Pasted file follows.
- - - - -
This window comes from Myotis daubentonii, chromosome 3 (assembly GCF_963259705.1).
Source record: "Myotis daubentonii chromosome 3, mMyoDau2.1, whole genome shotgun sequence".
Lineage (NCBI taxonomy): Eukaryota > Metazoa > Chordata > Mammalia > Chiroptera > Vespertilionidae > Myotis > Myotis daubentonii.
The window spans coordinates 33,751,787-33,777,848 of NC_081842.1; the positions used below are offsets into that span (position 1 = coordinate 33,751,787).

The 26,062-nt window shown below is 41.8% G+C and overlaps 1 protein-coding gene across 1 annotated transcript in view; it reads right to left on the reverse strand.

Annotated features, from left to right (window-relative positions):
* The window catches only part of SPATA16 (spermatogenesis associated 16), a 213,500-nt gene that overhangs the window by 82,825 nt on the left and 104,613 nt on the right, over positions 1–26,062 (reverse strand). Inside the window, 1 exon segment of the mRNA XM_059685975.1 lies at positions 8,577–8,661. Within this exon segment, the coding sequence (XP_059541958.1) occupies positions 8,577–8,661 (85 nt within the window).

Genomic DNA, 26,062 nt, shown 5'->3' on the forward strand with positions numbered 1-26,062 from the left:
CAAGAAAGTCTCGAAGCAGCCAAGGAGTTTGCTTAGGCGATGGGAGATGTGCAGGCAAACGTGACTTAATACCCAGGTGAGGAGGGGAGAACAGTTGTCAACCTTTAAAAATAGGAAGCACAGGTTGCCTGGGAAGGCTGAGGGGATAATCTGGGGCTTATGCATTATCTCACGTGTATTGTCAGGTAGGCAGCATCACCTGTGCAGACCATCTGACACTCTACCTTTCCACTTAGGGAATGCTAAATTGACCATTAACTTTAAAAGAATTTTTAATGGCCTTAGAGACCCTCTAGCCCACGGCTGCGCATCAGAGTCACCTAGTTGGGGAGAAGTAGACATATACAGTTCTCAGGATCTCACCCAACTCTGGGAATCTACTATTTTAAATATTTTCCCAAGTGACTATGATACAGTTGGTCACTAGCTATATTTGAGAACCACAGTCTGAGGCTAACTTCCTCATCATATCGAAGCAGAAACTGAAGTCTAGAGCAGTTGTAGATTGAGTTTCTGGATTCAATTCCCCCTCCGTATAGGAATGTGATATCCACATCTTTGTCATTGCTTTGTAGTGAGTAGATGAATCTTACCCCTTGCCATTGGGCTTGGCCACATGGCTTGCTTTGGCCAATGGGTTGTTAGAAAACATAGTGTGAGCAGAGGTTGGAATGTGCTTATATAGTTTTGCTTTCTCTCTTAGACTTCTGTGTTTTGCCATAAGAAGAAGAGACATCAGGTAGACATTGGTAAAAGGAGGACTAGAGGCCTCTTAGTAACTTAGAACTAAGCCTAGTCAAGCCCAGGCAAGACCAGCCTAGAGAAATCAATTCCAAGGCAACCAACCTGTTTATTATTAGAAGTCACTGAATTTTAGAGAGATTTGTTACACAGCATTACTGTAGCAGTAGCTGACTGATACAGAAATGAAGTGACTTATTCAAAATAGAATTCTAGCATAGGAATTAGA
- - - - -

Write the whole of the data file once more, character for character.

This window comes from Myotis daubentonii, chromosome 3 (assembly GCF_963259705.1).
Source record: "Myotis daubentonii chromosome 3, mMyoDau2.1, whole genome shotgun sequence".
Lineage (NCBI taxonomy): Eukaryota > Metazoa > Chordata > Mammalia > Chiroptera > Vespertilionidae > Myotis > Myotis daubentonii.
The window spans coordinates 33,751,787-33,777,848 of NC_081842.1; the positions used below are offsets into that span (position 1 = coordinate 33,751,787).

The 26,062-nt window shown below is 41.8% G+C and overlaps 1 protein-coding gene across 1 annotated transcript in view; it reads right to left on the reverse strand.

Annotated features, from left to right (window-relative positions):
* The window catches only part of SPATA16 (spermatogenesis associated 16), a 213,500-nt gene that overhangs the window by 82,825 nt on the left and 104,613 nt on the right, over positions 1–26,062 (reverse strand). Inside the window, 1 exon segment of the mRNA XM_059685975.1 lies at positions 8,577–8,661. Within this exon segment, the coding sequence (XP_059541958.1) occupies positions 8,577–8,661 (85 nt within the window).

Genomic DNA, 26,062 nt, shown 5'->3' on the forward strand with positions numbered 1-26,062 from the left:
CAAGAAAGTCTCGAAGCAGCCAAGGAGTTTGCTTAGGCGATGGGAGATGTGCAGGCAAACGTGACTTAATACCCAGGTGAGGAGGGGAGAACAGTTGTCAACCTTTAAAAATAGGAAGCACAGGTTGCCTGGGAAGGCTGAGGGGATAATCTGGGGCTTATGCATTATCTCACGTGTATTGTCAGGTAGGCAGCATCACCTGTGCAGACCATCTGACACTCTACCTTTCCACTTAGGGAATGCTAAATTGACCATTAACTTTAAAAGAATTTTTAATGGCCTTAGAGACCCTCTAGCCCACGGCTGCGCATCAGAGTCACCTAGTTGGGGAGAAGTAGACATATACAGTTCTCAGGATCTCACCCAACTCTGGGAATCTACTATTTTAAATATTTTCCCAAGTGACTATGATACAGTTGGTCACTAGCTATATTTGAGAACCACAGTCTGAGGCTAACTTCCTCATCATATCGAAGCAGAAACTGAAGTCTAGAGCAGTTGTAGATTGAGTTTCTGGATTCAATTCCCCCTCCGTATAGGAATGTGATATCCACATCTTTGTCATTGCTTTGTAGTGAGTAGATGAATCTTACCCCTTGCCATTGGGCTTGGCCACATGGCTTGCTTTGGCCAATGGGTTGTTAGAAAACATAGTGTGAGCAGAGGTTGGAATGTGCTTATATAGTTTTGCTTTCTCTCTTAGACTTCTGTGTTTTGCCATAAGAAGAAGAGACATCAGGTAGACATTGGTAAAAGGAGGACTAGAGGCCTCTTAGTAACTTAGAACTAAGCCTAGTCAAGCCCAGGCAAGACCAGCCTAGAGAAATCAATTCCAAGGCAACCAACCTGTTTATTATTAGAAGTCACTGAATTTTAGAGAGATTTGTTACACAGCATTACTGTAGCAGTAGCTGACTGATACAGAAATGAAGTGACTTATTCAAAATAGAATTCTAGCATAGGAATTAGA